Intrinsic and extrinsic factors in healthcare tourism

Table 2 shows the countries that have the world’s largest diaspora. As shown in the table, almost 14 million Indians live outside India. This number is larger than the total population of Belgium, Cambodia, Cuba and Greece and also larger than the combined populations of Austria and Switzerland. Other important migrant source countries are Mexico, Russia and China. Another significant finding is the percentage of migrants to the population of their countries of origin. Ukraine, Afghanistan and Mexico have the highest number of migrants, which respectively account for 16,34%, 12,68% and 10,15% of their national populations.

These estimates are based on the Migration and Remittances Factbook 2016, which includes new bilateral data on migration stocks. Source: World Bank (www.worldbank.org/prospects/migrationandremittances)

Table 3 shows the countries where diasporic people live. As shown in the table, the largest diasporic population lives in the United States followed by Saudi Arabia and Germany. If the diasporic population in the US formed a country, they will be 30th most crowded country in the world with a larger population than Spain, Argentina, Canada, Poland and Ukraine. The US is a destination country of almost 19% of the total world diaspora population. However, when the countries’ populations are compared, Saudi Arabia and the United Arab Emirates host the highest migrant population percentage at 44,59% and 85,15%, respectively.

Migrants’ destination countries (Top 10)

These estimates are based on the Migration and Remittances Factbook 2016, which includes new bilateral data on migration stocks. Source:
World Bank (www.worldbank.org/prospects/migrationandremittances).

Many studies have been conducted on medical tourists classified as diaspora travellers. Some researchers, describe this condition in relation to Chinese, Indian and Mexican immigrants who travel to their homeland for healthcare. Also, some governments, healthcare service providers and medical tourism facilitators have targeted this group of people and created special programmes for them. Medical tourism programmes will be more popular in the coming years for the diaspora population. Managing diaspora patients is easier than managing other groups, and marketing facilities can easily attract them when they have health service needs. Developed countries such as the US, Germany, the UK and France have large immigrant populations. The highest number of immigrant population destination countries are importers of health services while the highest number of immigrant origin countries are exporters of health services. Patients prefer their origin countries because of cultural similarities, communication without language barriers, and the opportunity to visit their homelands at the same time, which are strong extrinsic factors.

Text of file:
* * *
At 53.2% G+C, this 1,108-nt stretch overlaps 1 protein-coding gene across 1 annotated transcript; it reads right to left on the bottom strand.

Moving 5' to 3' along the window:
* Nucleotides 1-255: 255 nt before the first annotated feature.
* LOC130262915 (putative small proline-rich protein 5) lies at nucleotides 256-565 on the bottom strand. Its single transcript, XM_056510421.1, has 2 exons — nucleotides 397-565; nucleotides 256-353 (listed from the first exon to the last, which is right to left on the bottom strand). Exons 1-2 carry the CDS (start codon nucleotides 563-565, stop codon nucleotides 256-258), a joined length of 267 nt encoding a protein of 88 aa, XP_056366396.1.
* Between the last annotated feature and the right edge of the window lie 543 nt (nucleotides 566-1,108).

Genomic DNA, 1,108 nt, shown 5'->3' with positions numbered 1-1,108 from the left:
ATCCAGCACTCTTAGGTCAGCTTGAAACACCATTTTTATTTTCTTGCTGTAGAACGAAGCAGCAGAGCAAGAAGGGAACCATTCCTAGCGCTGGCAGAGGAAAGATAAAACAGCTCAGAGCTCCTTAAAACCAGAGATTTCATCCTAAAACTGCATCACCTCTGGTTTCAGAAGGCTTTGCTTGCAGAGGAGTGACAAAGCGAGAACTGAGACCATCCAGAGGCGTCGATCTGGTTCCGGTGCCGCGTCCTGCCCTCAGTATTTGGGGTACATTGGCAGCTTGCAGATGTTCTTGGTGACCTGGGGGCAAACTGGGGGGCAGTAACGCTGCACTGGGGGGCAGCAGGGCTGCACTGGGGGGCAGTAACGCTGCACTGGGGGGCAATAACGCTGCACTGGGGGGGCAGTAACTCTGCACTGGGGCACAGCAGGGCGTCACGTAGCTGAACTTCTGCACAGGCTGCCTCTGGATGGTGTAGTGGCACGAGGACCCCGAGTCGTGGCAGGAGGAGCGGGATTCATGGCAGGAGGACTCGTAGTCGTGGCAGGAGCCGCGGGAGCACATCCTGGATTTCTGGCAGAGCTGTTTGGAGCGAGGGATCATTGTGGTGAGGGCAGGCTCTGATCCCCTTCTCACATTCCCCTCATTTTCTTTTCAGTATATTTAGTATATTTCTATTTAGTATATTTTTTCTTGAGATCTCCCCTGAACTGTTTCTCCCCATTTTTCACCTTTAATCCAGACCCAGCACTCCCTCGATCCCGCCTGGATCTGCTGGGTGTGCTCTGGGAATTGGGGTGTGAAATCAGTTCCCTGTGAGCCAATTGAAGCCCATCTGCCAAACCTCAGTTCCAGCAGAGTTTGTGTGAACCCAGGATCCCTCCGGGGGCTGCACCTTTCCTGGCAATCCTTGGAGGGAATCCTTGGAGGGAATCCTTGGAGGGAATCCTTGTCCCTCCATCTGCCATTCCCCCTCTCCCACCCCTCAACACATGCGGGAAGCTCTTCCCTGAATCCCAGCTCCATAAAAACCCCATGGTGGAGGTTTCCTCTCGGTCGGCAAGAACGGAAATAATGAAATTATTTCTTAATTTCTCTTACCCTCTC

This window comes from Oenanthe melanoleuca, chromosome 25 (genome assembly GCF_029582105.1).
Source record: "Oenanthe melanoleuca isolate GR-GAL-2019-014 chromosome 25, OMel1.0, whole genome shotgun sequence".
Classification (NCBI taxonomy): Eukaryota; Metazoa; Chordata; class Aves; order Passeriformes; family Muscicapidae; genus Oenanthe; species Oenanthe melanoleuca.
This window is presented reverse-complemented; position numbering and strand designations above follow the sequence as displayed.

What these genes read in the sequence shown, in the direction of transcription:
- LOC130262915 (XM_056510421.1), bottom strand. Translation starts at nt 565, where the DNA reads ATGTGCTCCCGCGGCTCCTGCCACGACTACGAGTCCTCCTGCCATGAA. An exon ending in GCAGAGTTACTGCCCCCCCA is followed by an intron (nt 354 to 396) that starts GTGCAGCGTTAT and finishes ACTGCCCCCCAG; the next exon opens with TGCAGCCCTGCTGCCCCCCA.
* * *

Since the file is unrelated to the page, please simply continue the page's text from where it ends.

Thus, according to Tables 2 and 3, the US will be the largest country that outsources medical tourism (by importing healthcare services) and India will be the largest country for inbound medical tourism (by exporting healthcare services), followed by Mexico. This number represents the strength of India and Mexico’s medical tourism industries.